Howard Wilkinson: Politics and More

Credit Michael Keating

Howard Wilkinson joined the WVXU news team as the politics reporter and columnist in April 2012 , after 30 years of covering local, state and national politics for The Cincinnati Enquirer. On this page, you will find his political blog, his weekly column, Politically Speaking; the Monday morning political chats with news director Maryanne Zeleznik and other news coverage by Wilkinson. A native of Dayton, Ohio, Wilkinson has covered every Ohio gubernatorial race since 1974, as well as 14 presidential nominating conventions. Along with politics, Wilkinson also covered the 2001 Cincinnati race riots, the Lucasville prison riot in 1993, the Air Canada plane crash at Cincinnati/Northern Kentucky International Airport in 1983, and the 1997 Ohio River flooding. And, given his passion for baseball, you might even find some stories about the Cincinnati Reds here from time to time.

Michael Keating

Hamilton County Democrats will get a look at their only active candidate for Ohio governor on April 11, when Cuyahoga County Executive Ed FitzGerald is the featured speaker at a county party fundraising reception.

FitzGerald, the 44-year-old former mayor of the Cleveland suburb of Lakewood, announced last week he was forming an exploratory committee for a run for Ohio governor in 2014, when the Republican incumbent, John Kasich is up for re-election.

Michael Keating

 Gay rights at the forefront the past several days as Senator Rob Portman announced he was no longer opposed to gay marriage and several Cincinnati Council members decided to boycott the Saint Patrick's Day Parade when a Gay rights group was not allowed to participate.  WVXU political reporter Howard Wilkinson talks with Maryanne Zeleznik about what it all means politically. 

photo by Michael Keating

In his weekly chat this morning, WVXU Political Reporter Howard Wilkinson talks with Maryanne Zeleznik about Cincinnati's plan to lease its parking facilities and why the issue has ended up in court.

photo by Michael Keating

WVXU Political Reporter Howard Wilkinson talks with Maryanne Zeleznik this morning about some of Ohio Governor John Kasich's latest moves.

This week WVXU Political Reporter Howard Wilkinson talks with Maryanne Zeleznik about the certified results of the Presidential Election in Ohio and the upcoming Cincinnati Mayor's race.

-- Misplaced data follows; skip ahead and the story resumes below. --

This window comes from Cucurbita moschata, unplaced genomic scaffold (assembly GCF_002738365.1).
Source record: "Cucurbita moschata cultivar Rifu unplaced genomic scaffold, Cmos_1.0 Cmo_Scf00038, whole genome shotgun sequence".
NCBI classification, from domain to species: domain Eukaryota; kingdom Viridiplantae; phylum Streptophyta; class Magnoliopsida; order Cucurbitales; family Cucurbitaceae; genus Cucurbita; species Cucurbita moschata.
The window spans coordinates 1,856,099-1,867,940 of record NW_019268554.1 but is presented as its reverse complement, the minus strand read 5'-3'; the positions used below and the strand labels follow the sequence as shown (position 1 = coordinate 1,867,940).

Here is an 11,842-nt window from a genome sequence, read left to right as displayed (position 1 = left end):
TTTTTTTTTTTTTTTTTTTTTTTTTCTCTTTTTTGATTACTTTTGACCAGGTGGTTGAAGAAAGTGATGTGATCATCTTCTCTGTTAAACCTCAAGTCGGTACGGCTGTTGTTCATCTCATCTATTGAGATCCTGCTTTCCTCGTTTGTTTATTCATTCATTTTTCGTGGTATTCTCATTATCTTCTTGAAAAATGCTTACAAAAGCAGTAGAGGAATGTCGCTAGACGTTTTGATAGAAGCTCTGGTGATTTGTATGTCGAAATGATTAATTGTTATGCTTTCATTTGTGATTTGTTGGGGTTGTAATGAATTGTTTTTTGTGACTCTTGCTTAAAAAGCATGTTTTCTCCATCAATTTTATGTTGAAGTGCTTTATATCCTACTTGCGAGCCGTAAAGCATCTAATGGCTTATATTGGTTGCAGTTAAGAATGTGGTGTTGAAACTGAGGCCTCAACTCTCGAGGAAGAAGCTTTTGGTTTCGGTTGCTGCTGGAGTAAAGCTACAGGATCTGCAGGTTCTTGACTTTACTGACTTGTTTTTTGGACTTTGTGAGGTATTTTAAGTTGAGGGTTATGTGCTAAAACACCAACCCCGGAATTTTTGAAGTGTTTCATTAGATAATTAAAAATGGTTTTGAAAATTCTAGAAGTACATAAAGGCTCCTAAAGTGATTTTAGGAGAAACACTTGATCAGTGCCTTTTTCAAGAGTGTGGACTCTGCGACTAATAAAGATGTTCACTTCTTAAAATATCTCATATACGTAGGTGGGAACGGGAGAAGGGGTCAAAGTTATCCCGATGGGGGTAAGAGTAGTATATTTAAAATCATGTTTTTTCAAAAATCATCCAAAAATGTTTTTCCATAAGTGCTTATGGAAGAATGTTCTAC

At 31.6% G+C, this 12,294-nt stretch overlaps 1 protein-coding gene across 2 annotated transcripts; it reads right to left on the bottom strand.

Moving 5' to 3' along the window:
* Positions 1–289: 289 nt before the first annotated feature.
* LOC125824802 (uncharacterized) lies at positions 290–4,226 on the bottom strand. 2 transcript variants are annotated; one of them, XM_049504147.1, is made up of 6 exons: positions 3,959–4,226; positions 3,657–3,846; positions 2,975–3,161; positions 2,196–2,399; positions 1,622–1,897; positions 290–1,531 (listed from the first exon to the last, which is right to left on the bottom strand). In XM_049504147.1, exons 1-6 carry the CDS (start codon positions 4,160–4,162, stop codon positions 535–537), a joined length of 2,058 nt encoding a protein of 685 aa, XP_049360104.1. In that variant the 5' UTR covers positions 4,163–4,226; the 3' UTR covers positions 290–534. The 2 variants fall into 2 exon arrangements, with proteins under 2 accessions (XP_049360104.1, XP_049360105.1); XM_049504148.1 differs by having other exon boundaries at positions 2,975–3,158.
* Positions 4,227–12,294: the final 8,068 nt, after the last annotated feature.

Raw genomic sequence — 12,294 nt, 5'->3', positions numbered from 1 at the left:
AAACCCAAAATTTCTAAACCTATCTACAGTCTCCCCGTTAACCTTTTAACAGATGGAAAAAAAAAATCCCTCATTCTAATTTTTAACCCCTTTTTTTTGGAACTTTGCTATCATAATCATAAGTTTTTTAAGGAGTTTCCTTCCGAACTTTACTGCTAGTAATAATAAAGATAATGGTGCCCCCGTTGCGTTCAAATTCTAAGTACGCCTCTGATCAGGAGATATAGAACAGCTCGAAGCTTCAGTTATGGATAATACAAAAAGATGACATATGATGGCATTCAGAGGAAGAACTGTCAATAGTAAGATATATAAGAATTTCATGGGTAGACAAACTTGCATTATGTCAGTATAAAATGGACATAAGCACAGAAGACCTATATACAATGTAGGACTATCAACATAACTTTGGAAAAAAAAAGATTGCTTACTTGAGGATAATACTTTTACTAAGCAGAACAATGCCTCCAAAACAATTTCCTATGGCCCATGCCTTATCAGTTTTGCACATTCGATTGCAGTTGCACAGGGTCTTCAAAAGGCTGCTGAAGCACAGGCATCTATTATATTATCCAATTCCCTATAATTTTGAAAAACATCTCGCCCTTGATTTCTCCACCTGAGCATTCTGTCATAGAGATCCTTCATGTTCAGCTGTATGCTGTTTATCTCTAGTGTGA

Friday night - only three days before the election - Mitt Romney and Paul Ryan are bringing their campaign to Butler County, one of the deepest mines of GOP votes in the Buckeye State, for a rally in West Chester.

The rally - which also features the presidential candidate's wife, Ann Romney - will be at The Square at Unon Centre, 9285 Centre Point Drive, West Chester.

The doors open at 4:30 p.m., with the program set to begin at 7 p.m.

It is a ticketed event. Tickets are available at http://www.mittromney.com/ohio.

Michael Keating

WVXU's Howard Wilkinson talks about this week's political headlines with Jay Hanselman.

President Obama's Wednesday rally in Cincinnati will be at the Duke Energy Convention Center downtown, with the doors opening at 8 a.m., according to the Obama-Biden campaign.

Tickets for the event are available at https://mybarackobama.com/page/s/obama-cincinnati-oct-31.  Tickets are also available on Sunday from 5 to 9 p.m. at the Duke Energy Convention Center, 525 Elm St., downtown or at the Organizing for America office at 1240 W. Kemper Rd. in Forest Park.

President Obama's Wednesday rally in Cincinnati will be at the Duke Energy Convention Center downtown, with the doors opening at 8 a.m., according to the Obama-Biden campaign.

Tickets for the event are available at https://mybarackobama.com/page/s/obama-cincinnati-oct-31.  Tickets are also available on Sunday from 5 to 9 p.m. at the Duke Energy Convention Center, 525 Elm St., downtown or at the Organizing for America office at 1240 W. Kemper Rd. in Forest Park.

Ohio is the birthplace of aviation, but automobiles are driving this presidential election in the Buckeye State.


Specifically, the 2009 move by the federal government to save General Motors and Chrysler from going down the drain. The auto industry “bailout,” as the Romney campaign likes to call it. The Obama campaign prefers the term “rescue.”


There is really no way to adequately describe how critical Ohio is to the question Americans will decide in nine days – who will occupy the Oval Office at 1600 Pennsylvania Avenue for the next four years.

Pages